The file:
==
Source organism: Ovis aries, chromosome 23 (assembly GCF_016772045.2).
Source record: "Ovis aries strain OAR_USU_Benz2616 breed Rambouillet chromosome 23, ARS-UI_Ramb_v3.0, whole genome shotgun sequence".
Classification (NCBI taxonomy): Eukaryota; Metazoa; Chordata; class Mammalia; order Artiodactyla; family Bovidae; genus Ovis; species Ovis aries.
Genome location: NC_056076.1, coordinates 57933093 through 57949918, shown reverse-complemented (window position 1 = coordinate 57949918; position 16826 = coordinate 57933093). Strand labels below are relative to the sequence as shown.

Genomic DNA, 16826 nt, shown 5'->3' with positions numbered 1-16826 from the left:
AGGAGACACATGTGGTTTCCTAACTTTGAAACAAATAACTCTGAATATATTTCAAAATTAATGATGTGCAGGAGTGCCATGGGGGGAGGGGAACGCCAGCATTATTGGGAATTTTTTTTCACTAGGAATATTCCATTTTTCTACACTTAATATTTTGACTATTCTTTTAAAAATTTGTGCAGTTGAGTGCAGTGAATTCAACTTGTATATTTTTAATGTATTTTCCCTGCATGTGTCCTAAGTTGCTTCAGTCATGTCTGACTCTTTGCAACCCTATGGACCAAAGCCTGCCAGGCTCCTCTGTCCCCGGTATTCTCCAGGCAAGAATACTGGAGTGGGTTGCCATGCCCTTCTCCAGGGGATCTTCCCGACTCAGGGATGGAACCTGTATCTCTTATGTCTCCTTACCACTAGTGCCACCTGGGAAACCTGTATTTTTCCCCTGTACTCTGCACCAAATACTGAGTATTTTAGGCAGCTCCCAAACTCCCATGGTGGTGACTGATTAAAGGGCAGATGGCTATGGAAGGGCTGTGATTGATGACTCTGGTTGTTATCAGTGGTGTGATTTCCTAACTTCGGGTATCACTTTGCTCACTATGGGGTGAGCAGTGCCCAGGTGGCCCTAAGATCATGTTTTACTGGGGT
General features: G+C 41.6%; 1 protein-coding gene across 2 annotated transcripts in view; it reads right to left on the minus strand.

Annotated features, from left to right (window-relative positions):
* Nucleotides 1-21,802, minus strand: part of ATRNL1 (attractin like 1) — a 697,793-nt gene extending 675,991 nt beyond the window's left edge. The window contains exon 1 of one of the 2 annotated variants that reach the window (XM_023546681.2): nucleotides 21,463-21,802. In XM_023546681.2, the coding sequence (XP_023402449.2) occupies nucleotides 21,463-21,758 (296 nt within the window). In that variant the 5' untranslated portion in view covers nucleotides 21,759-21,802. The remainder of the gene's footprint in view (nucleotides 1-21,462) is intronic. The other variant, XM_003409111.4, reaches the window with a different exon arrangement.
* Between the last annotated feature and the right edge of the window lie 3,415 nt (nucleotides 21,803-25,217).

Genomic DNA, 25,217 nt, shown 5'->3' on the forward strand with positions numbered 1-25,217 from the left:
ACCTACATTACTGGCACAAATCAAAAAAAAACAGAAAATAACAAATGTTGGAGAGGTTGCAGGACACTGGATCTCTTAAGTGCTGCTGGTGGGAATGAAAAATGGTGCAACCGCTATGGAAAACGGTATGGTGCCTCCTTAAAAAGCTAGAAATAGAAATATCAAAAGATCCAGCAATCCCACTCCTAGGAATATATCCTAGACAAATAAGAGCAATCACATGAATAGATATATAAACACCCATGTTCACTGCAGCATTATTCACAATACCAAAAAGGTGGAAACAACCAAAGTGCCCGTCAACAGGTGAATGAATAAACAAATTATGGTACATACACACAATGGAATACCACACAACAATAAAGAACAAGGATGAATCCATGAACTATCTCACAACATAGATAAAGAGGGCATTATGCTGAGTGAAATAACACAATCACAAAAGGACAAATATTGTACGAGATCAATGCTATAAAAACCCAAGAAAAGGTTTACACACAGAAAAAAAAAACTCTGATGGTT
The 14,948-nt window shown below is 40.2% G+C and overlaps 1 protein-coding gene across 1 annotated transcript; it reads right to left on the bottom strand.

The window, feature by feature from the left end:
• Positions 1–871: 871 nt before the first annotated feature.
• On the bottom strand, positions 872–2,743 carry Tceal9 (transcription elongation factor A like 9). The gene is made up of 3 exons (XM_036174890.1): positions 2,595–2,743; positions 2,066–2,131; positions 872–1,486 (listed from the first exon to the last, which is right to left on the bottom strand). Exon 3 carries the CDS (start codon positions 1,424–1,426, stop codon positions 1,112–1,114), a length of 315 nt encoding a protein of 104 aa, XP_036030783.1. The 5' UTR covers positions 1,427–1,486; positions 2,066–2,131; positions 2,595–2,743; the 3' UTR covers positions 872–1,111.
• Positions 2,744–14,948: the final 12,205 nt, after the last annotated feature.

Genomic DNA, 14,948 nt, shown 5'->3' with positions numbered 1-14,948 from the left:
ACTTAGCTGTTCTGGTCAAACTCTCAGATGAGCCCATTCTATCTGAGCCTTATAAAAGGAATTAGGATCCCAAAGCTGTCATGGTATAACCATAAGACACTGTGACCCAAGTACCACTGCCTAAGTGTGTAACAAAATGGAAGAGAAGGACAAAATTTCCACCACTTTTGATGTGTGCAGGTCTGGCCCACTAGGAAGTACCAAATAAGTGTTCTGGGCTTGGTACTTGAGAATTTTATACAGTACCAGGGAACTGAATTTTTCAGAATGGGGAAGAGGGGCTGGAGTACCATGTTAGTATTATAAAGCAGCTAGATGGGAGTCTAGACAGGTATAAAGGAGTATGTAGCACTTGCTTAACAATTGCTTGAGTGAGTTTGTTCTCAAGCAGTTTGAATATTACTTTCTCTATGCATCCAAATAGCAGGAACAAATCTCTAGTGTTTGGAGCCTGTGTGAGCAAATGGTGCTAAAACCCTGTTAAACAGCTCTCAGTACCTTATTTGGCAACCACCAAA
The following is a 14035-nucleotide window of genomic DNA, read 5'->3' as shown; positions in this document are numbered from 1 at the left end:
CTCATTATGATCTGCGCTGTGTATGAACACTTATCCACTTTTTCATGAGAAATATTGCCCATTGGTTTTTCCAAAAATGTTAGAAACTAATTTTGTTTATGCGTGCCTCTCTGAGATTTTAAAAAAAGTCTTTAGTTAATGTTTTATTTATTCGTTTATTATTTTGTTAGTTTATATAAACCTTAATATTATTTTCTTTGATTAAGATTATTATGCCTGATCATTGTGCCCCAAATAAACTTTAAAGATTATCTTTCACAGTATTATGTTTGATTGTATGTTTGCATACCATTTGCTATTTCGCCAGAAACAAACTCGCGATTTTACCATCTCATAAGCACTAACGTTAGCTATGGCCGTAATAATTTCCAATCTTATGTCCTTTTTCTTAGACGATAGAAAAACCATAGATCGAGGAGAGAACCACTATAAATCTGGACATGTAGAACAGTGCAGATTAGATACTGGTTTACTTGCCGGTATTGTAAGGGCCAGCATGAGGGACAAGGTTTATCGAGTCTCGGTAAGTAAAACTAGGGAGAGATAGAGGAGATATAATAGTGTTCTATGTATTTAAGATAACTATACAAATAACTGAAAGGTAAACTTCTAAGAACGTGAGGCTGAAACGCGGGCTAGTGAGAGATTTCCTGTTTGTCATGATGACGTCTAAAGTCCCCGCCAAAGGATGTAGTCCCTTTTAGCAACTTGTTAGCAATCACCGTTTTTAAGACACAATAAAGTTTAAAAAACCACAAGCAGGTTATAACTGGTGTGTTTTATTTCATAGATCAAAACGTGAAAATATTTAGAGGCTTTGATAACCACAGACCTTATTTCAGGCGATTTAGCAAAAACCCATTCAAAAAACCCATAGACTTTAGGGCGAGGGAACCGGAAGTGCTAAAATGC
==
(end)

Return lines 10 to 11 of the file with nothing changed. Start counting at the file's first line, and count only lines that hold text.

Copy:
* Between the last annotated feature and the right edge of the window lie 3,415 nt (nucleotides 21,803-25,217).

Genomic DNA, 25,217 nt, shown 5'->3' on the forward strand with positions numbered 1-25,217 from the left: